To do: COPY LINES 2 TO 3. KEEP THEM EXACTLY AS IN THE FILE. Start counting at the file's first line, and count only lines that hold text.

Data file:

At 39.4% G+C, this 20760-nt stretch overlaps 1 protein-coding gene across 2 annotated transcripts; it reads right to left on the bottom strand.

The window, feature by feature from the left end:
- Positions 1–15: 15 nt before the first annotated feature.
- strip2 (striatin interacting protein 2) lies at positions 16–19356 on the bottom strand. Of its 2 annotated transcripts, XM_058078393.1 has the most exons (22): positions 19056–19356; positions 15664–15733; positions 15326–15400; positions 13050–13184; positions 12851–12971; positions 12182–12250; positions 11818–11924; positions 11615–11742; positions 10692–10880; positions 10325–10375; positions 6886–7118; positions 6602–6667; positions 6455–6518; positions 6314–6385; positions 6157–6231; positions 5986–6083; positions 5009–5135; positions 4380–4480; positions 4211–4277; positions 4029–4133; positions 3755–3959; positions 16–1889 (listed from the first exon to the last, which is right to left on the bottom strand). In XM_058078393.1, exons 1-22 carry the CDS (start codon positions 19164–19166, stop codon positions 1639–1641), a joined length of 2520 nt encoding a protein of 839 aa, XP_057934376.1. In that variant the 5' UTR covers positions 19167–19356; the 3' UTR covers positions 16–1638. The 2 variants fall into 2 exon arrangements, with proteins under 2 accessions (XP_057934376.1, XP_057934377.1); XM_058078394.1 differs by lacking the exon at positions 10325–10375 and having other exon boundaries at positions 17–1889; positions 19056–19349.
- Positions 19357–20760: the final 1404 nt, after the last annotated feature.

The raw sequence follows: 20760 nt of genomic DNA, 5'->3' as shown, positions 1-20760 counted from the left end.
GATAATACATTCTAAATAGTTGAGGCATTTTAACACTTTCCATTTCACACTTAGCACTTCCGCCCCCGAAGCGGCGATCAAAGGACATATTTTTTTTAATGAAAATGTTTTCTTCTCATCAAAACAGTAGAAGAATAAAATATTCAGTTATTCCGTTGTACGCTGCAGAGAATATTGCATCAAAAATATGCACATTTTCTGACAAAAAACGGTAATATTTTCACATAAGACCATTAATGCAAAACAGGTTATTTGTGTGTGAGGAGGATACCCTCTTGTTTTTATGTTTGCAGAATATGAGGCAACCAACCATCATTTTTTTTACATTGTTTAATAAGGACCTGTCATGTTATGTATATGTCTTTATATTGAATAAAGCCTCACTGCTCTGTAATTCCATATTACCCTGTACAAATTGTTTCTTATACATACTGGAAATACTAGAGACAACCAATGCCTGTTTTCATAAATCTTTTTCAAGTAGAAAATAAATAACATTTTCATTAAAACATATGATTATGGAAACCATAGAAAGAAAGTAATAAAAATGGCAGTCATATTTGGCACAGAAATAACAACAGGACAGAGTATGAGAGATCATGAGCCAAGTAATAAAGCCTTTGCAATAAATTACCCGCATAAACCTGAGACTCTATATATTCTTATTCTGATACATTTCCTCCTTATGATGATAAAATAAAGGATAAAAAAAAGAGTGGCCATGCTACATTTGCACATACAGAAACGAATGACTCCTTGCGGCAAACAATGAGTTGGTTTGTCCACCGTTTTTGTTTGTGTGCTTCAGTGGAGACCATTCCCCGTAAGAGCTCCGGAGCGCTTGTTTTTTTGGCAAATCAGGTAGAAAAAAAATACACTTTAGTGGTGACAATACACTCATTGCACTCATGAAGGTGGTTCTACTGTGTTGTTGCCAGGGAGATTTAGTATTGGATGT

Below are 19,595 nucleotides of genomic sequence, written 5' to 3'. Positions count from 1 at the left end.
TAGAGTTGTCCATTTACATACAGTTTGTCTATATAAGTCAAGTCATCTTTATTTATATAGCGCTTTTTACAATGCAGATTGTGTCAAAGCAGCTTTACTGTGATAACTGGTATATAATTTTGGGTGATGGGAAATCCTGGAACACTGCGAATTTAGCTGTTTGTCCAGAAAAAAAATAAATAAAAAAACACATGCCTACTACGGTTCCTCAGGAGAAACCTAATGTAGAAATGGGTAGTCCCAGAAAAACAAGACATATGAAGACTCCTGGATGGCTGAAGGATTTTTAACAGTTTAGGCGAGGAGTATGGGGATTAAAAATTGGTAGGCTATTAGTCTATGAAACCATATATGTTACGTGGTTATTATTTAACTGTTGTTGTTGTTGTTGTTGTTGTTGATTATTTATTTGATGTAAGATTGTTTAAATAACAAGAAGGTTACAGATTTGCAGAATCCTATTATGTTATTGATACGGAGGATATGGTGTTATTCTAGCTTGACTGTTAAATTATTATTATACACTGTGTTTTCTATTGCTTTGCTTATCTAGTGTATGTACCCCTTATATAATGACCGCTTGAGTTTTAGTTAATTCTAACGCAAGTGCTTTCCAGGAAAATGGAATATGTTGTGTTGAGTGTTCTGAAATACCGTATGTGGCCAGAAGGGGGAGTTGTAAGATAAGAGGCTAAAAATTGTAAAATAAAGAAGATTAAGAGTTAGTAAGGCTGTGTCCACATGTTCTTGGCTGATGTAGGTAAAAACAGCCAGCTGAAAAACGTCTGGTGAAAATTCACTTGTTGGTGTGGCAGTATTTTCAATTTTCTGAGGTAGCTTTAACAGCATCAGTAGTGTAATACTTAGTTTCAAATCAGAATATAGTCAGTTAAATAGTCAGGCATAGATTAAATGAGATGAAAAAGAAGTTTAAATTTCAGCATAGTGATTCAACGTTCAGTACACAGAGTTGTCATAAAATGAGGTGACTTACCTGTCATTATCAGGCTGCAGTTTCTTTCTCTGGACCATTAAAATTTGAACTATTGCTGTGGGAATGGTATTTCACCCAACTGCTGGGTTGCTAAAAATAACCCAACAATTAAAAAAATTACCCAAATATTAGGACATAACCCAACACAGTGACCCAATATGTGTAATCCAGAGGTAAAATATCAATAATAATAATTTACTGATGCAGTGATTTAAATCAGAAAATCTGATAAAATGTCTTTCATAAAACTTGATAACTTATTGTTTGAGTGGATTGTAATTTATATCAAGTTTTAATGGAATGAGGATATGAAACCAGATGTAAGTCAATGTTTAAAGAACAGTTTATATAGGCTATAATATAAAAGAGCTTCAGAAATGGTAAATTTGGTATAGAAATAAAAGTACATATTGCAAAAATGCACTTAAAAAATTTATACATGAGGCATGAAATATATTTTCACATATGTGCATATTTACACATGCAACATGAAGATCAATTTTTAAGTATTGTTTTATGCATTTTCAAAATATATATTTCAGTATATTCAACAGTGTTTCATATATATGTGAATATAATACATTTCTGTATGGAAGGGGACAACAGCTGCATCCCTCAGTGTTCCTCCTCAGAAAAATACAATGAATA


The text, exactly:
The window, feature by feature from the left end:
- Positions 1–15: 15 nt before the first annotated feature.